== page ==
Each day TFO Canada publishes a sample of trade news on the Canadian import market along with any new, updated or changed regulations and legislations regarding international trade; countries in which TFO Canada offers services and on the export sectors which it promotes.
China and Strong Global Economy Boost Canadian Trade, WTO Says
China's increasing role in world trade and a generally strong global economy have helped boost Canada's share of international trade and create more jobs, says a report by the World Trade Organization.
The trade group report, made public Wednesday, said the integration of Asia, especially China, into the world economy helped boost prices for everything from metals and oil and gas to coal and other resources - which benefited Canada's economy, especially in the West.
The rising commodity prices also pushed up the exchange rate of the Canadian dollar and improved Canada's “terms of trade” - the ratio of export to import prices, the WTO said.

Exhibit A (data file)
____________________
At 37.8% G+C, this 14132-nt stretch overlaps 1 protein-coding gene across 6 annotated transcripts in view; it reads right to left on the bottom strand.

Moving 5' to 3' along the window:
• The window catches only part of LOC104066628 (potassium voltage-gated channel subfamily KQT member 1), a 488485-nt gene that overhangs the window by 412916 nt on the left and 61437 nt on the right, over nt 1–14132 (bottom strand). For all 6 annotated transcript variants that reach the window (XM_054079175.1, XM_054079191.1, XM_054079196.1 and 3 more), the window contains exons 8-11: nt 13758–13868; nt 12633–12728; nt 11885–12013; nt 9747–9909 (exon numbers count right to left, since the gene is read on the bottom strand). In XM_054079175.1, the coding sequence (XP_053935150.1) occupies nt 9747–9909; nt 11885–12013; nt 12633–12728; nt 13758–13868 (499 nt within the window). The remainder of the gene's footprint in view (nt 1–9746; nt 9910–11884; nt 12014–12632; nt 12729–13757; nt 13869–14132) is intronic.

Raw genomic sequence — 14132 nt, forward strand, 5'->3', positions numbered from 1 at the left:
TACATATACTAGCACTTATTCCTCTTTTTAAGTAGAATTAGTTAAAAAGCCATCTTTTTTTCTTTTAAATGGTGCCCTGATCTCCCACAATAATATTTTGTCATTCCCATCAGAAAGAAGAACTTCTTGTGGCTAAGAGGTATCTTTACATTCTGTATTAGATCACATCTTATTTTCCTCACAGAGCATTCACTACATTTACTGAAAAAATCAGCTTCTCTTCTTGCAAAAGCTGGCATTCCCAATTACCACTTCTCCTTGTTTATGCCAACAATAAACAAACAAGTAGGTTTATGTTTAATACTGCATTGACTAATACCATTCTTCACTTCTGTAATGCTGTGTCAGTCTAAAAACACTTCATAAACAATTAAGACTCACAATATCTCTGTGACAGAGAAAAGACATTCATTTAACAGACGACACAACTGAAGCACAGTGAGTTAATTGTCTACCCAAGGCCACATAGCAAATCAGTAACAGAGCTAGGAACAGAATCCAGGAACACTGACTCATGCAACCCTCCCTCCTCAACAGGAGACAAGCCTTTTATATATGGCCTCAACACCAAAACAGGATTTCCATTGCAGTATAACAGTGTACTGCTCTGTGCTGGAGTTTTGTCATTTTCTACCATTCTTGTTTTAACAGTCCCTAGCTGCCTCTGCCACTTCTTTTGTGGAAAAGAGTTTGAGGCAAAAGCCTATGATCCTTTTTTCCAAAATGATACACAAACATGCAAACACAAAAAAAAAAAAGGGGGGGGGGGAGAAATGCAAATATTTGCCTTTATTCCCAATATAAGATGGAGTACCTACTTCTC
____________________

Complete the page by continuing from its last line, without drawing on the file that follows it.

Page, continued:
The report did not break any new ground but looked at the impact of global trade on the economy in recent years.
Canadian exports have risen sharply for years, especially to the United States, this country's biggest export market. However, soaring demand from China and other parts of Asia such as Japan has led to a boom in shipments of potash, petrochemicals, sulphur, wheat, lumber and coal.
Chinese companies have also eyed Alberta's growing oilsands sector. For example, a unit of Sinopec owns 40 per cent of the Northern Lights partnership developing an oilsands project in northern Alberta.
The project's operator, with 60 per cent, is Synenco Energy Inc. (TSX:SYN) of Calgary.
As a result of robust trade, the WTO report said a net total of 227,600 new jobs in Canada were created in 2005, and another 283,200 jobs in the first 11 months of 2006. About one in five of the positions, mostly full-time jobs, were related to global trade.
Meanwhile, the report said Canada is facing more intense global competition as the dollar rises and companies seek to locate to lower-wage countries to reduce costs.
Domestic spending has accelerated for several years, while real GDP has averaged 2.7 per cent annually since 2002, the WTO said.
Economic growth should range between 2.5 per cent and three per cent over the next two years.
In the first three quarters of 2006, exports of goods and services climbed from the same period a year earlier, though imports into Canada have risen by more. That appears to reflect the country's robust economy.
Canada ranks as the ninth-largest exporter, with exports equal to 38 per cent of its economy. It's also the tenth-largest importer in the world.